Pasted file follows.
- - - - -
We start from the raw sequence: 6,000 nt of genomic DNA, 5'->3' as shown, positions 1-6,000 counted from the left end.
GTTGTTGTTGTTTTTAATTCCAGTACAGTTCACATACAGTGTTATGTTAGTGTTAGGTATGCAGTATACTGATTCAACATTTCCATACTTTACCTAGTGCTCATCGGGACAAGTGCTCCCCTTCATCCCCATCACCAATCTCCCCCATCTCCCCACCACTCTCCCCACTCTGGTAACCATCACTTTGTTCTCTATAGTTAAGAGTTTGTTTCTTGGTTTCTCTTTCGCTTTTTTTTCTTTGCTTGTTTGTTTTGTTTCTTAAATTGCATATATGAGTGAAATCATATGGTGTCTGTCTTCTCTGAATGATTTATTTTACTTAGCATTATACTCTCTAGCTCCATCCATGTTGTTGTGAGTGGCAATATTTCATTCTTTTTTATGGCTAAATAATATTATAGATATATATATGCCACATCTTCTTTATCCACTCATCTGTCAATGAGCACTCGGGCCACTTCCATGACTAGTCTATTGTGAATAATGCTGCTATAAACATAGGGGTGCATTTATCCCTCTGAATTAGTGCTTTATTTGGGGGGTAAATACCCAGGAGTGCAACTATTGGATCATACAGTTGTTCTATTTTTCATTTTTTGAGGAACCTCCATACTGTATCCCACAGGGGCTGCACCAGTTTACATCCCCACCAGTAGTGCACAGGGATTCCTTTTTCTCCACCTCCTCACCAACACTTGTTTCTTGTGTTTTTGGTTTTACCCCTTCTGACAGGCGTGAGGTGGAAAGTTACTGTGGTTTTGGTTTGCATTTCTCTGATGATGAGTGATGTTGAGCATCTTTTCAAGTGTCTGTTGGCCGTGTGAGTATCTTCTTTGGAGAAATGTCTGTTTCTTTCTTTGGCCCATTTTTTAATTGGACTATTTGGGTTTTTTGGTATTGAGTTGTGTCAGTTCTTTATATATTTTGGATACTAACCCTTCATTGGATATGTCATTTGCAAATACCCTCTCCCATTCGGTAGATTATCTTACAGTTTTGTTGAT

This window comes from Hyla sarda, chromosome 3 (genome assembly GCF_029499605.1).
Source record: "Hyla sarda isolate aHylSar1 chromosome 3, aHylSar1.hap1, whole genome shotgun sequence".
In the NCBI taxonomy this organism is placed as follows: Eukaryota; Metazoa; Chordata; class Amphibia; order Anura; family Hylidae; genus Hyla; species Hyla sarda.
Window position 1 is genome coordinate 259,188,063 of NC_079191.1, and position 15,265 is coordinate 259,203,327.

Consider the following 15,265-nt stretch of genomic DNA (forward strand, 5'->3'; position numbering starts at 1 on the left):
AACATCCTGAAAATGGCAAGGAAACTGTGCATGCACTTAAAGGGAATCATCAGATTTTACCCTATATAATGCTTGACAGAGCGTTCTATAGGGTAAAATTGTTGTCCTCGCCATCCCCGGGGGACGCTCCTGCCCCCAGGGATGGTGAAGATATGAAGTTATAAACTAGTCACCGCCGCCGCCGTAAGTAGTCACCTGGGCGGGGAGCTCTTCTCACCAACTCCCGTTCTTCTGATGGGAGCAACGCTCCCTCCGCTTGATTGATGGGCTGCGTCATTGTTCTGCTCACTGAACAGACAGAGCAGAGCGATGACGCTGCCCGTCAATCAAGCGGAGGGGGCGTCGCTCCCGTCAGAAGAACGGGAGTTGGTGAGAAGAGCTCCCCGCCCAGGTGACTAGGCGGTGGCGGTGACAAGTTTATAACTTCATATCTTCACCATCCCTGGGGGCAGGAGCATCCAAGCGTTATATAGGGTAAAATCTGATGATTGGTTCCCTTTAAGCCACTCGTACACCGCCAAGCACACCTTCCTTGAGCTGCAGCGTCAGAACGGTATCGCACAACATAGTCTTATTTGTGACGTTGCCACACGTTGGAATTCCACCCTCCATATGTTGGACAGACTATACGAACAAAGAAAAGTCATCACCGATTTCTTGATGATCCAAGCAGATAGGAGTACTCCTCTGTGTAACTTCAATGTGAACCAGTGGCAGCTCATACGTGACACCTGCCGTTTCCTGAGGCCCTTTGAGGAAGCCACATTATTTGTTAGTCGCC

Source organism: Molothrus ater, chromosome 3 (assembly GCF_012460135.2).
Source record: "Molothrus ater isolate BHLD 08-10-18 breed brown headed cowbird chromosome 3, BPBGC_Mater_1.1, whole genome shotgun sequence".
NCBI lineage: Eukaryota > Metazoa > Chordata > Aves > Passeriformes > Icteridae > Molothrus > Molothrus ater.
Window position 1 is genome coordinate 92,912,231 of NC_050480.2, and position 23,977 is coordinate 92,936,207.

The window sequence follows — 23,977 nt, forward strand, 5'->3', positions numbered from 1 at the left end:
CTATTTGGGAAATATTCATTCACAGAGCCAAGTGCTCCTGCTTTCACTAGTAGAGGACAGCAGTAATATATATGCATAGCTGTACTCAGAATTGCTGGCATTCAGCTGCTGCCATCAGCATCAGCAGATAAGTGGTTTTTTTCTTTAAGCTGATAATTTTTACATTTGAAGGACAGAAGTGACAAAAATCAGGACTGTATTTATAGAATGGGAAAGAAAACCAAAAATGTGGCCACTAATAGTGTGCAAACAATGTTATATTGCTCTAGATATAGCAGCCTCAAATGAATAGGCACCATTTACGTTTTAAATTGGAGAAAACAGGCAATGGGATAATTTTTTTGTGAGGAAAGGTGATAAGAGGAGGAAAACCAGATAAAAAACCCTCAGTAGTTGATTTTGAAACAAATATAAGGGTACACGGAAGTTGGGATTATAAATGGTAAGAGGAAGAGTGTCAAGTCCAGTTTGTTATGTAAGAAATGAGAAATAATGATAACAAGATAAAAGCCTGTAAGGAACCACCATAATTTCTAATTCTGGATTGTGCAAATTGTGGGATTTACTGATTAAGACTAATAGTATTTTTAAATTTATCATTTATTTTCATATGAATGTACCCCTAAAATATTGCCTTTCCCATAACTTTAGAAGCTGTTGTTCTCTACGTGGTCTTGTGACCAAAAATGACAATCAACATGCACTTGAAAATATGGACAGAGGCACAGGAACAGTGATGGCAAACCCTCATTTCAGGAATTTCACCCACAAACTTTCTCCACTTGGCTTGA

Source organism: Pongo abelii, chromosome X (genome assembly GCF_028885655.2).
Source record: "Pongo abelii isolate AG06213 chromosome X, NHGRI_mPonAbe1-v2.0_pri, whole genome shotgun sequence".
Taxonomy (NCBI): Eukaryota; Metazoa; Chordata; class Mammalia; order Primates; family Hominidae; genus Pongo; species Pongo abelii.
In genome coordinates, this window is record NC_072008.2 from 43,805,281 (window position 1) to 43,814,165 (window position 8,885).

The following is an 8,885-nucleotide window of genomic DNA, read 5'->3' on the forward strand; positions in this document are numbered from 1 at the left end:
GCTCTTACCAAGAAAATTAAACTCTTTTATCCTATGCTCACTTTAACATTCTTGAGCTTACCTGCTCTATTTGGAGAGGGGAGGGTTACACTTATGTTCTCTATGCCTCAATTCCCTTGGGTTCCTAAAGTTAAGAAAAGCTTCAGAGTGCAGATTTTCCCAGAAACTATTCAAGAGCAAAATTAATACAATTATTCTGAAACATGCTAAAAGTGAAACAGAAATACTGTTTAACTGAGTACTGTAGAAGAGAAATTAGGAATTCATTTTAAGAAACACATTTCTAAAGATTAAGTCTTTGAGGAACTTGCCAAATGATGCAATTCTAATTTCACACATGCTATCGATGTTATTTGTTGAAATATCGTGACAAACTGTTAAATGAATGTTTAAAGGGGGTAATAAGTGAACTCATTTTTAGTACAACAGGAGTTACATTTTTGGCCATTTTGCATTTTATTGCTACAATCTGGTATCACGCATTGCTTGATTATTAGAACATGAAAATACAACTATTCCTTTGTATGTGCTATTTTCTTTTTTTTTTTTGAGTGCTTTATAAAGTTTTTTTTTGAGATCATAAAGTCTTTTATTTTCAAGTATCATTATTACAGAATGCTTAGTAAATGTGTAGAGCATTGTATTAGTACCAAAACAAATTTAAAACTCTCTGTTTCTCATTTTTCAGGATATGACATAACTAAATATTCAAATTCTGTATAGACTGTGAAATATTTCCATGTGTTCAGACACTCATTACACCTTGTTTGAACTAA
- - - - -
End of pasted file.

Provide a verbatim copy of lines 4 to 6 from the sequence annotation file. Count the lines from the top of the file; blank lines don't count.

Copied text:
Source record: "Hyla sarda isolate aHylSar1 chromosome 3, aHylSar1.hap1, whole genome shotgun sequence".
In the NCBI taxonomy this organism is placed as follows: Eukaryota; Metazoa; Chordata; class Amphibia; order Anura; family Hylidae; genus Hyla; species Hyla sarda.
Window position 1 is genome coordinate 259,188,063 of NC_079191.1, and position 15,265 is coordinate 259,203,327.